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Investigative journalism is a form of journalism in which reporters deeply investigate a single topic of interest, often involving crime, political corruption, or a scandal. An investigative journalist may spend months or years researching and preparing a report, which often takes the form of an exposé. Most investigative journalism is done by newspapers, wire services and freelance journalists. As part of an investigation, journalists make use of:

  • surveillance techniques
  • analysis of documents
  • investigation of technical issues, including scrutiny of equipment and its performance
  • research into social and legal issues
  • studying sources: archives, phone records, address books, tax records and license records
  • talking to neighbors or other parties
  • using subscription research sources such as LexisNexis
  • anonymous sources (for example whistleblowers)
  • going undercover


Investigations at times can take on the appearance of conspiracy theories. For example, Gary Webb's 1996 San Jose Mercury News expose linking the CIA to Nicaraguanmarker contras organizing the distribution of cocaine into the United States led to its widespread condemnation by the mainstream media as "groundless speculation of government conspiracies" that "exceeded the boundaries of acceptable investigative journalism" forcing a public apology and retraction by the Mercury News eight months later with the articles author demoted. Today, journalists and researchers alike agree that while Webb overstated testimonial evidence the reporting was "neither false nor fantastic" and historical consensus is that the basic outline of the story was correct.

Professional definitions

In The Reporter's Handbook: An Investigator's Guide to Documents and Techniques, Steve Weinberg defined investigative journalism as:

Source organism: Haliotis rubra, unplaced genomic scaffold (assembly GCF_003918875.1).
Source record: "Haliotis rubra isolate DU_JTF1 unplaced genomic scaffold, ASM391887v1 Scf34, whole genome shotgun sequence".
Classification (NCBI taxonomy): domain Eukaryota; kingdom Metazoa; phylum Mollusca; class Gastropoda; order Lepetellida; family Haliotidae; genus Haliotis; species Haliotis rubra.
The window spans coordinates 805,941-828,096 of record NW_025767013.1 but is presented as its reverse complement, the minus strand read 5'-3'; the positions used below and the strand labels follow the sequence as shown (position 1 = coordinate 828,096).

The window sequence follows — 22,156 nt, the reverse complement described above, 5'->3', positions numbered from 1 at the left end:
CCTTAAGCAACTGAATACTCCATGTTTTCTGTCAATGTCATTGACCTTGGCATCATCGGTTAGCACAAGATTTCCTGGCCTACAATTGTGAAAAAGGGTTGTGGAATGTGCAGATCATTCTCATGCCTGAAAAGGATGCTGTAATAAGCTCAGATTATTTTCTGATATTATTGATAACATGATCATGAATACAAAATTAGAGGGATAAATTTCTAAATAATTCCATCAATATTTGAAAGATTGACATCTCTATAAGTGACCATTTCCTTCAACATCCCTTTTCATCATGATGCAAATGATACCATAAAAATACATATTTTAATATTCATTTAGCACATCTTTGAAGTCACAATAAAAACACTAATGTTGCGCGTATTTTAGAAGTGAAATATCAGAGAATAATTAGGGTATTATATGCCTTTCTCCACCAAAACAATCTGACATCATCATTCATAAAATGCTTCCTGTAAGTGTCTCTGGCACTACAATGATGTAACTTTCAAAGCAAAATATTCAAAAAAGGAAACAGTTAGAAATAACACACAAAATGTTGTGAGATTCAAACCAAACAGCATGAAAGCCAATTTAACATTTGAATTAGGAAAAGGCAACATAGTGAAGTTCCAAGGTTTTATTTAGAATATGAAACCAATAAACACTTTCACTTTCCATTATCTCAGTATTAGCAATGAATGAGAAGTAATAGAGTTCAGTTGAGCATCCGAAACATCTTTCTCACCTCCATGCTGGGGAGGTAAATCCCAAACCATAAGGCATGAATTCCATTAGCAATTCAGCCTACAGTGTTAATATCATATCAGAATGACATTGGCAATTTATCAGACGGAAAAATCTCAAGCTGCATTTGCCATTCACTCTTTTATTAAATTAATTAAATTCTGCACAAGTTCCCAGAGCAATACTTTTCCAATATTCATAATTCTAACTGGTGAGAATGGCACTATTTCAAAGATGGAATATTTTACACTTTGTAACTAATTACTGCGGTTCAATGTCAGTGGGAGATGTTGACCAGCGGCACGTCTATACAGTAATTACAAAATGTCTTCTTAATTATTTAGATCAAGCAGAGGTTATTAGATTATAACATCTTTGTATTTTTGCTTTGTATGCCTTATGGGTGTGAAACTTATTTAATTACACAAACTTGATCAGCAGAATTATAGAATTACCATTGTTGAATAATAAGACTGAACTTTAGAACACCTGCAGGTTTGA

Reporting, through one's own initiative and work product, matters of importance to readers, viewers or listeners. In many cases, the subjects of the reporting wish the matters under scrutiny to remain undisclosed. There are currently university departments for teaching investigative journalism. Conferences are conducted presenting peer reviewed research into investigative journalism.


De Burgh (2000) states that: "An investigative journalist is a man or woman whose profession it is to discover the truth and to identify lapses from it in whatever media may be available. The act of doing this generally is called investigative journalism and is distinct from apparently similar work done by police, lawyers, auditors and regulatory bodies in that it is not limited as to target, not legally founded and closely connected to publicity."

See also



References

  • Investigative Journalism: Context and Practice, Hugo de Burgh (ed), Routledge, London and New York, 2000.


Further reading

Investigative Reporting: A Study in Technique (Journalism Media Manual), by David Spark, (paperback) 1999.

Tell Me No Lies: Investigative Journalism That Changed the World, John Pilger, ed.



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